Oh, there are definitely things to enjoy about it. As I said, Johansson is marvelous in the role of the alien seductress and the scenes in the dark room are beautiful and horrifying. There is some gorgeous cinematography on display and, while I find the alien design rather uninspired, it is rendered very well,
However, there's a whole lot of dead weight surrounding those bits that actually do work.
Quick, what do Under The Skin and Psycho Shark have in common? That sounds like a trick question, since we all know Psycho Shark has no greater ambition than giving boners to teenagers who can't access porn, while Under The Skin has copious full-out nudity that never feels like simple titillation. Yet, they're both dull, drawn-out exercises in padding that finally get going far too late and then abruptly end.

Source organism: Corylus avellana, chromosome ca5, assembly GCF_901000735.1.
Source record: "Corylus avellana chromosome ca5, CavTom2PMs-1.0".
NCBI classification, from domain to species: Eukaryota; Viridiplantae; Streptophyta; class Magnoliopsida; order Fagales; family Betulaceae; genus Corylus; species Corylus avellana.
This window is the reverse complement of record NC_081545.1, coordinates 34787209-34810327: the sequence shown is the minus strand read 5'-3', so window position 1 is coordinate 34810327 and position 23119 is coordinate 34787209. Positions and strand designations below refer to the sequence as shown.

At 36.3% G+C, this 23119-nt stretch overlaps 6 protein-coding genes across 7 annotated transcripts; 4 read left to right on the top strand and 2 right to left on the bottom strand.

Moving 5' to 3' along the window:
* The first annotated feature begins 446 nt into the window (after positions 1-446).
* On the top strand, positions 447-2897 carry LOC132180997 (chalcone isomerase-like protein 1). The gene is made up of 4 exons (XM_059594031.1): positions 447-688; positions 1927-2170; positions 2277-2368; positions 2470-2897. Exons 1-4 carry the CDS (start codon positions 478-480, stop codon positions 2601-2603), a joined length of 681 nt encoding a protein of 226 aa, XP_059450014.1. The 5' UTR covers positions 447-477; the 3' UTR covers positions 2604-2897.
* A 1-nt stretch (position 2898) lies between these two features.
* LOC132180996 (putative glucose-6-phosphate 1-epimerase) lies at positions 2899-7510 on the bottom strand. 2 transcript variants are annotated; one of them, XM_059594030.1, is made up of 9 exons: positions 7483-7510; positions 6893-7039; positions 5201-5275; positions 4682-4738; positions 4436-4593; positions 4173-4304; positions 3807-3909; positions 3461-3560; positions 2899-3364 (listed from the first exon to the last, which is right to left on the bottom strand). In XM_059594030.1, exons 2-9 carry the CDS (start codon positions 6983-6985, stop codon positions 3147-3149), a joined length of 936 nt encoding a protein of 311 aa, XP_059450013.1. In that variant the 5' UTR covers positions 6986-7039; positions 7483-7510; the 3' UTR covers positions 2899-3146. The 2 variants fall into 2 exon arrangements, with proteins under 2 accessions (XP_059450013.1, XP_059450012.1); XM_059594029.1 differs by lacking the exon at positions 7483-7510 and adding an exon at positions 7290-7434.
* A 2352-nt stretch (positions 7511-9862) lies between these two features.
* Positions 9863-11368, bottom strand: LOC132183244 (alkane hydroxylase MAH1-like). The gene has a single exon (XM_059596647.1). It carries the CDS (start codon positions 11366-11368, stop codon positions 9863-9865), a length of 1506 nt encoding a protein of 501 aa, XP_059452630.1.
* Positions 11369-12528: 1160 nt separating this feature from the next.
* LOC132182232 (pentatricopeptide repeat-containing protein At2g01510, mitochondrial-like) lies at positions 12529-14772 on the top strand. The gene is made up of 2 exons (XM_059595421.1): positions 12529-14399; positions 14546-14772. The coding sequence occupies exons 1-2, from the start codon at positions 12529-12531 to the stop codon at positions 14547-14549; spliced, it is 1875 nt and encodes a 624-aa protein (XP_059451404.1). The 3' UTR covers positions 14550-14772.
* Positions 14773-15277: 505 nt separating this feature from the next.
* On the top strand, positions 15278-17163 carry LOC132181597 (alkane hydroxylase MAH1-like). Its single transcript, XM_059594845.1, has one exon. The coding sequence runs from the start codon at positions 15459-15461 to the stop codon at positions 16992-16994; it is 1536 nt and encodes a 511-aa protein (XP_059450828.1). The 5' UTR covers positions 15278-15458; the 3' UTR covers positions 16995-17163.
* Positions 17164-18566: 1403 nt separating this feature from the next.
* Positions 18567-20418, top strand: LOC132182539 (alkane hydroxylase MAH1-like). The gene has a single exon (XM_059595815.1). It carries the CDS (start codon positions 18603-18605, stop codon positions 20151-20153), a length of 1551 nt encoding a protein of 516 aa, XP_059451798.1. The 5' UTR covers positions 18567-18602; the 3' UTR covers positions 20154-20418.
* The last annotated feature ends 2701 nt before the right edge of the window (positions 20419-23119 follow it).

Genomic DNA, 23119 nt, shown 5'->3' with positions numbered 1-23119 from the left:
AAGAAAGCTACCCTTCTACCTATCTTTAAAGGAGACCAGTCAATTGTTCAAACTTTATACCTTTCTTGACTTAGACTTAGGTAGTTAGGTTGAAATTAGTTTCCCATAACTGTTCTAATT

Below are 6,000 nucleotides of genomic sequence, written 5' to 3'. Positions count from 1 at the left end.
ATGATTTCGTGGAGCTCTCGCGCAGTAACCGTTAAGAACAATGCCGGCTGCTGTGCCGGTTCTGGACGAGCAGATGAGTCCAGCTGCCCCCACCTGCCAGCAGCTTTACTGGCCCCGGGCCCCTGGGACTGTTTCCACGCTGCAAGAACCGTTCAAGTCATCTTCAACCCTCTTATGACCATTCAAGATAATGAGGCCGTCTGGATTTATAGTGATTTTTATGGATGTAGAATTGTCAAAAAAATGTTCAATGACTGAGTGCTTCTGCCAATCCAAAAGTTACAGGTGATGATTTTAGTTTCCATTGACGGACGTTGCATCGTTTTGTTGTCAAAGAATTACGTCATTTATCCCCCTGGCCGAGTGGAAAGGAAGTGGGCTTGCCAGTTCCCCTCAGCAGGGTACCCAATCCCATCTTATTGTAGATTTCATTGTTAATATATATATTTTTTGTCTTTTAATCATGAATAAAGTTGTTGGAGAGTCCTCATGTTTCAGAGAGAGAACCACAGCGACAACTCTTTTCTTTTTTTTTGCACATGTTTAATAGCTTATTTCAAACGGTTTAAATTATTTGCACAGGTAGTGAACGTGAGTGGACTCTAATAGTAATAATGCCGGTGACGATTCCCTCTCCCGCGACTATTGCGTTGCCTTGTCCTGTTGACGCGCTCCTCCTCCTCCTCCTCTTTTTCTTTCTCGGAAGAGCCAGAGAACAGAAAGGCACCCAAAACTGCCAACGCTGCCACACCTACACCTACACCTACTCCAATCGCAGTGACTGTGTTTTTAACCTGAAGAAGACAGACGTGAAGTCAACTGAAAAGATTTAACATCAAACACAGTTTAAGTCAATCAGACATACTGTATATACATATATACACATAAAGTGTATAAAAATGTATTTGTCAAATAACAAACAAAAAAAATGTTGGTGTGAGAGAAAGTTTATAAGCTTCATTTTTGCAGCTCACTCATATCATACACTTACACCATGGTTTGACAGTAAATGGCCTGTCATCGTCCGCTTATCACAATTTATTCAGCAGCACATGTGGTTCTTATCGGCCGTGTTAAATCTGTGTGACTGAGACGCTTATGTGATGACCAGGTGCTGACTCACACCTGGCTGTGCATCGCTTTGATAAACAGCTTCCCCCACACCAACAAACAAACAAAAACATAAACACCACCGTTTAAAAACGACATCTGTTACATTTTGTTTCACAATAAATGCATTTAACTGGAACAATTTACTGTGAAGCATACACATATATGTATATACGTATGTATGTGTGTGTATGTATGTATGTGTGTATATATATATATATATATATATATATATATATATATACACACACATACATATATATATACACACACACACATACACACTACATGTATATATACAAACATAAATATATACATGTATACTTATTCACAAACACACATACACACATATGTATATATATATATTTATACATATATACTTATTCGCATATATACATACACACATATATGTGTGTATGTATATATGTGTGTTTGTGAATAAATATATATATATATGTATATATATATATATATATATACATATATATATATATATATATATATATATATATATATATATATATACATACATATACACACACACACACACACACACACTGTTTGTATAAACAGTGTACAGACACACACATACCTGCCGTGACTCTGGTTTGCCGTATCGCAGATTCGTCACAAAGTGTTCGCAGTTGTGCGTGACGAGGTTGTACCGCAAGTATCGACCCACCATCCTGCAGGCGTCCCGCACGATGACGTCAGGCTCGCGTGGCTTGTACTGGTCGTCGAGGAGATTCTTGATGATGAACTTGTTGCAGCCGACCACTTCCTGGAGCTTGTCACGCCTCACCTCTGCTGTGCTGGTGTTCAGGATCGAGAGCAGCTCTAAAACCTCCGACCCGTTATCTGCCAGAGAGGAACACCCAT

The difference is that Psycho Shark is a product of incompetence. Under The Skin is rambling by design.
No doubt the director thought he was making some grand comment on humanity, but he was really just...filming people. Like Psycho Shark, albeit a lot more successfully, he occasionally breaks up the monotony with hints of something far greater. In this case, the nature of Star-Girl's mission to lure men to their doom. Except nothing comes of it, because that would require answers and all this movie wants to give are questions. That's all well and good, but at some point if all you have are questions you're expecting the audience to fill in your story for you, which after a certain point begins to feel like you've failed in your job as entertainment.
It's rather like going to a concert and the singer spending the entirety of several songs with the microphone pointed at the audience who came to see them perform so that the audience can sing the songs for them. Sure, it's fun to sing along when you know the words, but at a certain point you could have just stayed home and sang along to the CD.